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Coup d’etat: The Embassy (1973)

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There is a coup d’etat in an unnamed country, and a group of dissenting artists and intellectuals pour into an embassy, seeking asylum. Chris Marker’s The Embassy (1973) is a provocative short film, shot on Super8, that manages to conjure an entire fascist state out of twenty minutes of footage of a few apartment rooms. It was made as a reaction to the overthrow of Salvador Allende’s government in Chile, though the surprising location of the film is obscured until the final two shots. For the majority of the runtime you are in an unknown space, disoriented and thrust into internecine battles of the political left, still bickering as a country falls around them. Information is doled out solely by the narrator/filmmaker, who is inside the embassy shooting home movies of the panic within. The camera is handheld and mostly kept at a distance, it never gets inside arguments but circles outside them, hearing snippets but never the heart of the matter. But when facts do start trickling in, like how the new military government is executing dissidents at the nearby soccer stadium, ideological battles give way to plans for survival. The Embassy is streaming on FilmStruck in the Directed by Chris Marker theme, which collects 23 of his remarkable shorts and features.

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Before James Bond, There was Bulldog Drummond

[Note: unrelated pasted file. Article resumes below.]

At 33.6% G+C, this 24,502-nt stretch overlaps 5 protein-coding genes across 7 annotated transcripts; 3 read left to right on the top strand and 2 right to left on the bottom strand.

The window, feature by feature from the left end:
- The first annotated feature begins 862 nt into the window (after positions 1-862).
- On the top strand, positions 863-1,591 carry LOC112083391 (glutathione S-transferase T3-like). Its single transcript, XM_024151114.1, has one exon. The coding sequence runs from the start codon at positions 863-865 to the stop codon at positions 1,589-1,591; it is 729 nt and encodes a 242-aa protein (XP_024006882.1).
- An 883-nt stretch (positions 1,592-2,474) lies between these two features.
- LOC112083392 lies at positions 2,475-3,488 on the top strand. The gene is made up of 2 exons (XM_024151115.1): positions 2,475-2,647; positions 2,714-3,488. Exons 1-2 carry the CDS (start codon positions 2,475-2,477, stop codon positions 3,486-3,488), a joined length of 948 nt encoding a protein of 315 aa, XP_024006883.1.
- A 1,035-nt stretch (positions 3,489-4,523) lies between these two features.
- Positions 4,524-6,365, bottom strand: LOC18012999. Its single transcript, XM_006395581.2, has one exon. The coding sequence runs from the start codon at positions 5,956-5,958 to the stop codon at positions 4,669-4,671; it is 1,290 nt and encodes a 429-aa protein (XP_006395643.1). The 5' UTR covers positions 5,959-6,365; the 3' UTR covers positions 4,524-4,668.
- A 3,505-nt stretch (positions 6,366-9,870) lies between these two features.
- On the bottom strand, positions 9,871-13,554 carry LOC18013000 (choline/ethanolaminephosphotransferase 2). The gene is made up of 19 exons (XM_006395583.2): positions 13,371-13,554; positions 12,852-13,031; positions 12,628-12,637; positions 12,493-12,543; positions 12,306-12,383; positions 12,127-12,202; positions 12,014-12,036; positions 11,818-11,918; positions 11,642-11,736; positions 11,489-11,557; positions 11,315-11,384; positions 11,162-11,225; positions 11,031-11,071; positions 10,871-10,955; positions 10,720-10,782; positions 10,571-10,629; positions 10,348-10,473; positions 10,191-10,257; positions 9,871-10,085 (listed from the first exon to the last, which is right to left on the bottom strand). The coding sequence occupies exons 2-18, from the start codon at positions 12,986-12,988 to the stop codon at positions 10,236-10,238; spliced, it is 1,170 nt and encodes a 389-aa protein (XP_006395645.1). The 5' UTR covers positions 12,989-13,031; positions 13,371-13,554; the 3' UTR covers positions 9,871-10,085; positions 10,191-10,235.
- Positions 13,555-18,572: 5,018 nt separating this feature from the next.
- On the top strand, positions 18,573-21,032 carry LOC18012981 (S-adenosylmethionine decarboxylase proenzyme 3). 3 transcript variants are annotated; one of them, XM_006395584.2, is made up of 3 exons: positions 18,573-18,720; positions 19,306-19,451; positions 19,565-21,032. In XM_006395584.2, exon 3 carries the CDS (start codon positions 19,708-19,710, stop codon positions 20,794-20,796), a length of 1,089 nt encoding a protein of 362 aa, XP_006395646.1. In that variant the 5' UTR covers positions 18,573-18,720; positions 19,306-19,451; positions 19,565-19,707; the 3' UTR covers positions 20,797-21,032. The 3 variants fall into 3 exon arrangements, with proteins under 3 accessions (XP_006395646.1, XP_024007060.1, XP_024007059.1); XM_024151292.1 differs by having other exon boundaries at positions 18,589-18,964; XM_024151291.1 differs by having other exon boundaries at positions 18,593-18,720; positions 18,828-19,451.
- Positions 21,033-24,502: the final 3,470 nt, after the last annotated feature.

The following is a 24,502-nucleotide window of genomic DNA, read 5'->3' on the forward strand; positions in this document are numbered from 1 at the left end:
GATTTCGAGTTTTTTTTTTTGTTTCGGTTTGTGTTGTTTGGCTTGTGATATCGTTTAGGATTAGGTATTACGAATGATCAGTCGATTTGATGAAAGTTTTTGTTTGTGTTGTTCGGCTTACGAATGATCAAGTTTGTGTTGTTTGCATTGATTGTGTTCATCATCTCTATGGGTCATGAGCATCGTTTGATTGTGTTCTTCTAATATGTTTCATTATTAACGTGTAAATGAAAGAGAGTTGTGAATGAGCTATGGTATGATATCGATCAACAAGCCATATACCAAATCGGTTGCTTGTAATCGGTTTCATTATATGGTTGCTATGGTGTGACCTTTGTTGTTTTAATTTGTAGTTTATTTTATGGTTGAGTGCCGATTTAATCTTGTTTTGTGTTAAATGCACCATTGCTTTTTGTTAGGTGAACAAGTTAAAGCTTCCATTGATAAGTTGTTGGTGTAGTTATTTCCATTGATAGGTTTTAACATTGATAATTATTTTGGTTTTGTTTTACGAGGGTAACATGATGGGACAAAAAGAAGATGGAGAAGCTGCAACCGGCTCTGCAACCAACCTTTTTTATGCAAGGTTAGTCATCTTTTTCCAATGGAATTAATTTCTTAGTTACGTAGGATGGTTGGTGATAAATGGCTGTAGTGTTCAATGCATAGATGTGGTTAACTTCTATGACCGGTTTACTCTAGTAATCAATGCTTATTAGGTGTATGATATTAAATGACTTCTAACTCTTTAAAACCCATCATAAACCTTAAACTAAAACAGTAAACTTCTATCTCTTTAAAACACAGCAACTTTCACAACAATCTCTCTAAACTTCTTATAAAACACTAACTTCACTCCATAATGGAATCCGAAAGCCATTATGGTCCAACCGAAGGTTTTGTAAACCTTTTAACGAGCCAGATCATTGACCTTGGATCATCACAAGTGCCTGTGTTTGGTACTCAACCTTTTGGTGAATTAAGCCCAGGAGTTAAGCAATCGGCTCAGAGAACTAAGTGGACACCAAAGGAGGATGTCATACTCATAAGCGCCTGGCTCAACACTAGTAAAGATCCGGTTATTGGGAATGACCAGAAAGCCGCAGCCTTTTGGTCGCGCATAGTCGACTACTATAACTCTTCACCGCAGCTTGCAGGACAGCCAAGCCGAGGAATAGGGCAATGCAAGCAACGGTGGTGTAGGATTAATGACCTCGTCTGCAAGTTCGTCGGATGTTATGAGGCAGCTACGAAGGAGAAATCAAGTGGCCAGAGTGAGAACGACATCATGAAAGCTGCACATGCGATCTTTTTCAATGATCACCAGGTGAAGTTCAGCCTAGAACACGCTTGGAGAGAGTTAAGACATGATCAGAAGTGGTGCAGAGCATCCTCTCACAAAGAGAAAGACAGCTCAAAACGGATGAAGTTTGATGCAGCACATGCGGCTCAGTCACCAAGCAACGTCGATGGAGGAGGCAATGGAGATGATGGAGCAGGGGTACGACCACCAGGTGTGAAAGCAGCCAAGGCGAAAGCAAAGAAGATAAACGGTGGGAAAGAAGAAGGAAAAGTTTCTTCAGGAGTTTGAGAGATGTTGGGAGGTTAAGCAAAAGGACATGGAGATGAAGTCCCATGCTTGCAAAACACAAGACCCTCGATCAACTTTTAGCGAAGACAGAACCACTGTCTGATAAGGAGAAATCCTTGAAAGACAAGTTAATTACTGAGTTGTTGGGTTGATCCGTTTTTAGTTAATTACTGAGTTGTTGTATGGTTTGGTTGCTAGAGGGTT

BULLDOG DRUMMOND COMES BACK, John Barrymore, Louise Campbell, John Howard, 1937

As might be expected, the first big-screen detective was Sherlock Holmes, who appeared in Sherlock Holmes Baffled for American Biograph in 1900. Sherlock has enjoyed a long run on the big screen, which isn’t over yet, because Guy Ritchie’s third SH film is currently in the works. The most beloved American detectives are arguably Sam Spade and Philip Marlowe because of their importance to film noir, a genre that continues to fascinate movie lovers and film scholars alike. However, I believe the golden age of the movie detective occurred in the years between the world wars when dozens of sleuths slugged it out in countless film series. The Thin Man series with William Powell and Myrna Loy represents a high point in production values and star quality, though most series were created as B-films. No matter the budget, all had their diehard fans who waited anxiously for the next movie featuring their favorite detective, be it Boston Blackie, Charlie Chan, Dick Tracy, the Falcon, the Lone Wolf, Mr. Moto, Philo Vance, Torchy Blane, the Saint, or countless others. The Criterion Collection pays respect to the detective series by offering ten Bulldog Drummond movies for streaming on The Criterion Channel of FilmStruck.